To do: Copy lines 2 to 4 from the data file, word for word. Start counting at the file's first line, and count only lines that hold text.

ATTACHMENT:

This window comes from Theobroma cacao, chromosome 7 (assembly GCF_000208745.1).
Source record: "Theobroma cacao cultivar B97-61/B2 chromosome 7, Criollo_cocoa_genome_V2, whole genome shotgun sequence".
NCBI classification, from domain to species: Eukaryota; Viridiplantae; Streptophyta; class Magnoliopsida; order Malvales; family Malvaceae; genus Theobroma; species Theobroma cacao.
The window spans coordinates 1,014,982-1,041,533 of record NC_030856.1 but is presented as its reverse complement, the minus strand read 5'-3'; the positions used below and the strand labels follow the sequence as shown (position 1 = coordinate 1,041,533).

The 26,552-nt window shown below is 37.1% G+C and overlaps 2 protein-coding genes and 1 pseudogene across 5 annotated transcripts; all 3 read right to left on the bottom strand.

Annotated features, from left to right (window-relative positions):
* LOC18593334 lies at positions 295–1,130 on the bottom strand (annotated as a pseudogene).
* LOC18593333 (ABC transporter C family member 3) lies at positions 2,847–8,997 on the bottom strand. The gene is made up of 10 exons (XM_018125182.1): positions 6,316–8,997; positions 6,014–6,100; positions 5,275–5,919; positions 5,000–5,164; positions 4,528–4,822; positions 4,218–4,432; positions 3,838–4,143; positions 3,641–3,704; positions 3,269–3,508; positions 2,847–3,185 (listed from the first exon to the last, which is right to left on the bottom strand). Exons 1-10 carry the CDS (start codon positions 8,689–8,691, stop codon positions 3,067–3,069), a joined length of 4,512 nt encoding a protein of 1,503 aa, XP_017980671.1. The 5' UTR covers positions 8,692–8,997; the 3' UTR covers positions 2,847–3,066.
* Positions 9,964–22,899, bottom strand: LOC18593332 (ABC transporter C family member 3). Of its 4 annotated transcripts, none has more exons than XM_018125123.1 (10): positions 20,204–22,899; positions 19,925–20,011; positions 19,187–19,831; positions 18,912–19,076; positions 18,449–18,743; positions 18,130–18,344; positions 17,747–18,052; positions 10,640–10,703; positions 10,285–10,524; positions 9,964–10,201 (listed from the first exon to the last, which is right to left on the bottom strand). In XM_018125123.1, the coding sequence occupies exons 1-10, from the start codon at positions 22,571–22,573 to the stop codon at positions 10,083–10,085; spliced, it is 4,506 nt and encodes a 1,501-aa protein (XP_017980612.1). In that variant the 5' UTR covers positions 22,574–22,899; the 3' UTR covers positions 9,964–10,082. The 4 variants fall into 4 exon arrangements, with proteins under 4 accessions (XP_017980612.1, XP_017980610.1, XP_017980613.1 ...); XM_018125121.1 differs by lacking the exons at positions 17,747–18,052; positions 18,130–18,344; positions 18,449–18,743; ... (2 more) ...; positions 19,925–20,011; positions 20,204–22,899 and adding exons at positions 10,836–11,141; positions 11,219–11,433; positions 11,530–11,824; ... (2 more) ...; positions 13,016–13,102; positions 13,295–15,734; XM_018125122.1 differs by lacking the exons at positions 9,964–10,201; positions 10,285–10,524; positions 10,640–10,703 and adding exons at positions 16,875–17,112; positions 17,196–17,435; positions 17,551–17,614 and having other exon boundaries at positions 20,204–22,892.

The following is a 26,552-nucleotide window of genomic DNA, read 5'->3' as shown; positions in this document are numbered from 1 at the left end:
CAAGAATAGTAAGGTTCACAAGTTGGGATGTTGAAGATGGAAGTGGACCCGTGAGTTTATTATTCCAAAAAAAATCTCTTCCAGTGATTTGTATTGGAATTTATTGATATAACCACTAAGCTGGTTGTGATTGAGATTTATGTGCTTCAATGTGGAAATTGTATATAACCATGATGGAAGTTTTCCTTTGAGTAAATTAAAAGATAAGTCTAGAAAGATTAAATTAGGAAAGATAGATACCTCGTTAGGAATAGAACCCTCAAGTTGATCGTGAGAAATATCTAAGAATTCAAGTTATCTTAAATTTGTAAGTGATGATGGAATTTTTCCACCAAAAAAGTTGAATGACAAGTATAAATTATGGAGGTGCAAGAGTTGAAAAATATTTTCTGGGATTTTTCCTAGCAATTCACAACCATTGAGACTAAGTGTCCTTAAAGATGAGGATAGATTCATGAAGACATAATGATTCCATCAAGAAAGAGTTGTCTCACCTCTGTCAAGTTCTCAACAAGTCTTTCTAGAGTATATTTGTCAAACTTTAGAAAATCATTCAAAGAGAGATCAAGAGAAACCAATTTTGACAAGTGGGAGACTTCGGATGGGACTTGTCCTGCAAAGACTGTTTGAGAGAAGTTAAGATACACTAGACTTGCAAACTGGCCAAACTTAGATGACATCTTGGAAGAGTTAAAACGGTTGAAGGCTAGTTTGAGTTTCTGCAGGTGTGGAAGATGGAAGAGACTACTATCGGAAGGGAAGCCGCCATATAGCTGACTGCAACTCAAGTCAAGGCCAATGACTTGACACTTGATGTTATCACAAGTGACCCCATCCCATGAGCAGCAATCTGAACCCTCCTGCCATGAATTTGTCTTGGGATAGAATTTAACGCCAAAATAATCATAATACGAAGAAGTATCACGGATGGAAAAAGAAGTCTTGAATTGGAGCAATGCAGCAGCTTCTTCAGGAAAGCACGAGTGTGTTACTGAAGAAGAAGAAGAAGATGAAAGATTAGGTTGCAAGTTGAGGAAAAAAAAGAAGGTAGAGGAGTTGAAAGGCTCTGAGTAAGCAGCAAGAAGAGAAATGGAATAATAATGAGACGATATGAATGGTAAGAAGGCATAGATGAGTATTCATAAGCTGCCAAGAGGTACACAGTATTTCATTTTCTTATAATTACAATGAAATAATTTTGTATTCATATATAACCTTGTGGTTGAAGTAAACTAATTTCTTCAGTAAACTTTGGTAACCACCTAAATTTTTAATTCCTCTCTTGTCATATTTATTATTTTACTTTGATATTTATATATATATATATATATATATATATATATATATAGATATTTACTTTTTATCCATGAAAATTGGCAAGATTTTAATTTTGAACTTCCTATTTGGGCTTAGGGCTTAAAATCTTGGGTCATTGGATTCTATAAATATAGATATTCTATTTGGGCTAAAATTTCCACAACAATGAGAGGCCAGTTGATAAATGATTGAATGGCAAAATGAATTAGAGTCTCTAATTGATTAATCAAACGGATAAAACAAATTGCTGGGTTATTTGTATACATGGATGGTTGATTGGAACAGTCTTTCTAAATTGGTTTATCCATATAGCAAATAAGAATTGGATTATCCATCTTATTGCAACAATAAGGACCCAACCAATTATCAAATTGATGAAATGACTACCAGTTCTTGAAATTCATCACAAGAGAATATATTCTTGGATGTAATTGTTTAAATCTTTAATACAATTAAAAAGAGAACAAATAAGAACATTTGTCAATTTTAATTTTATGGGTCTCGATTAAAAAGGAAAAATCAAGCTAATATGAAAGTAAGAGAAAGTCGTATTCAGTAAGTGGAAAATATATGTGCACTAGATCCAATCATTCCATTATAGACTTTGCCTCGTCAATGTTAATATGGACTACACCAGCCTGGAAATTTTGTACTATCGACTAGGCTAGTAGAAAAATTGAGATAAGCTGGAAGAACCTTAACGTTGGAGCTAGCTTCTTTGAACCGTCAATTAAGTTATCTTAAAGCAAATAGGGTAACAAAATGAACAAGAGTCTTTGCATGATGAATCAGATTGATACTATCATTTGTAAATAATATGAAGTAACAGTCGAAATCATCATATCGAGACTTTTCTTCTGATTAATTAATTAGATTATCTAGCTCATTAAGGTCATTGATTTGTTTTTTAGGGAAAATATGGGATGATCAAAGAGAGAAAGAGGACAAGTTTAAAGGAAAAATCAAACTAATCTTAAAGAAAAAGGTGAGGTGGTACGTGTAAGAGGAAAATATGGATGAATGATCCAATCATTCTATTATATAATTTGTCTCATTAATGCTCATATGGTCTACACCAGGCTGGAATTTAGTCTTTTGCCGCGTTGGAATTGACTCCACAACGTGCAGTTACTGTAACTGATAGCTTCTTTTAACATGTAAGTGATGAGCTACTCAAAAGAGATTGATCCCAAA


Source record: "Theobroma cacao cultivar B97-61/B2 chromosome 7, Criollo_cocoa_genome_V2, whole genome shotgun sequence".
NCBI classification, from domain to species: Eukaryota; Viridiplantae; Streptophyta; class Magnoliopsida; order Malvales; family Malvaceae; genus Theobroma; species Theobroma cacao.
The window spans coordinates 1,014,982-1,041,533 of record NC_030856.1 but is presented as its reverse complement, the minus strand read 5'-3'; the positions used below and the strand labels follow the sequence as shown (position 1 = coordinate 1,041,533).